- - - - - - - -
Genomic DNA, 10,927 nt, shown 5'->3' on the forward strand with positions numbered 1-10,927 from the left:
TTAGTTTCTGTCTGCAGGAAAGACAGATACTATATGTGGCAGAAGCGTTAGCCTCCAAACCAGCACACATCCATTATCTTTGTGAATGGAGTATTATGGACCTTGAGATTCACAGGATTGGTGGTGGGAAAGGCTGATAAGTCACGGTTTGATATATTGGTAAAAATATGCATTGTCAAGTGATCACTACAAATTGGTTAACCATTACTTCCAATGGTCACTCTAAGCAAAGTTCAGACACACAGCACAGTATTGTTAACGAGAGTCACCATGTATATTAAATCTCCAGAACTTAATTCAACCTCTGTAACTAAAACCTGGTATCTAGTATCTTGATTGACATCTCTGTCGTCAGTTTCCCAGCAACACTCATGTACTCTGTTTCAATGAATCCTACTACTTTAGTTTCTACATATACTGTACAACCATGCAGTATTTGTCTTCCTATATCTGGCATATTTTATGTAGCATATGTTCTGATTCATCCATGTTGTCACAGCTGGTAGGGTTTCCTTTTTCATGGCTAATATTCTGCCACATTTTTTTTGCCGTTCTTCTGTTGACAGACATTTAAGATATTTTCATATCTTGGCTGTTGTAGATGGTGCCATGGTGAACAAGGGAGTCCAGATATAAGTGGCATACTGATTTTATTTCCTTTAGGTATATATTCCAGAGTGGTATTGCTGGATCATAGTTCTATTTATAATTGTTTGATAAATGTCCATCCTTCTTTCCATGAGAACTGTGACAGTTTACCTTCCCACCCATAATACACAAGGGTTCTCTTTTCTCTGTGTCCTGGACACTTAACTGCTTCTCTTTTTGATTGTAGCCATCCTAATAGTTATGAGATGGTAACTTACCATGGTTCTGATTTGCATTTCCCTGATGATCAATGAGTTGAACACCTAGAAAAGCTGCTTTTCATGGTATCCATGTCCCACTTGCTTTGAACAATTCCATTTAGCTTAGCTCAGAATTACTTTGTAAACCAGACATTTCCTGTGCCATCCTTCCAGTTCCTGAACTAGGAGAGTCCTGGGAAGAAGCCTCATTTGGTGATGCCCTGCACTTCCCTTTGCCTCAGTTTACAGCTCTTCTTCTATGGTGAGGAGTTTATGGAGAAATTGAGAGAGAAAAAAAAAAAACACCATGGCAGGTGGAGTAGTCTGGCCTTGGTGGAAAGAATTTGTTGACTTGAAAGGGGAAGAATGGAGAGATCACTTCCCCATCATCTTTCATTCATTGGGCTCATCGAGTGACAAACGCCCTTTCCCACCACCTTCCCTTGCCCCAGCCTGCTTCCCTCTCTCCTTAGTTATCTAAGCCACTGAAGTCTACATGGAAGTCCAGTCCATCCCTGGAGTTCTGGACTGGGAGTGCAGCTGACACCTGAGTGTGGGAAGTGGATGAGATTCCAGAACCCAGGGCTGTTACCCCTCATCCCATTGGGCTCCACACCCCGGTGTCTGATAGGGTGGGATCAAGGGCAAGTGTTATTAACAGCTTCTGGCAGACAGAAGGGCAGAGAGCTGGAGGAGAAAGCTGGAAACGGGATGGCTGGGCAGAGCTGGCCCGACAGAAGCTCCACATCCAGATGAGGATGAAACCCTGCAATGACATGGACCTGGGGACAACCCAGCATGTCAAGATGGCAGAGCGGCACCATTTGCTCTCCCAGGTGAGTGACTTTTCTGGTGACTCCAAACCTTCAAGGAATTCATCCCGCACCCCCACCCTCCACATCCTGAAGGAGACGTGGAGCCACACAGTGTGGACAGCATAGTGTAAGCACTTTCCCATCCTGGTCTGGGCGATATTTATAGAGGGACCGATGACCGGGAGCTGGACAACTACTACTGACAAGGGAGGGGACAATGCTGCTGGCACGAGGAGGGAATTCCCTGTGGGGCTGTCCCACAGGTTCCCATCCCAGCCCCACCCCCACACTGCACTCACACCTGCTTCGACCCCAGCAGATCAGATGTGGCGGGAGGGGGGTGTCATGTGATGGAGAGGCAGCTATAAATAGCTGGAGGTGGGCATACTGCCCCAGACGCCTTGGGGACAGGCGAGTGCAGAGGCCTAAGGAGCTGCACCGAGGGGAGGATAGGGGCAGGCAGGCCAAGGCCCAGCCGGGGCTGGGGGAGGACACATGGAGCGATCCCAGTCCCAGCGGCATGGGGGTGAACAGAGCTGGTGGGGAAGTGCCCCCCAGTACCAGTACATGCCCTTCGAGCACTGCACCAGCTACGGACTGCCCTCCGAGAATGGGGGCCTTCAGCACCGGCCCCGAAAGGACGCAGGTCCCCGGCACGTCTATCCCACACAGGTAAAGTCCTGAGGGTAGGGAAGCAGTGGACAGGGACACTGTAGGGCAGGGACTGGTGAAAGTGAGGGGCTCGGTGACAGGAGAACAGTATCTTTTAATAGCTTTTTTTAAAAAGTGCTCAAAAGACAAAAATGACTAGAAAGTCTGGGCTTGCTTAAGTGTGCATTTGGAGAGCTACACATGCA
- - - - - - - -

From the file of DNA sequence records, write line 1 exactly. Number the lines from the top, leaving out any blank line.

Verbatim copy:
Genomic DNA, 10,927 nt, shown 5'->3' on the forward strand with positions numbered 1-10,927 from the left: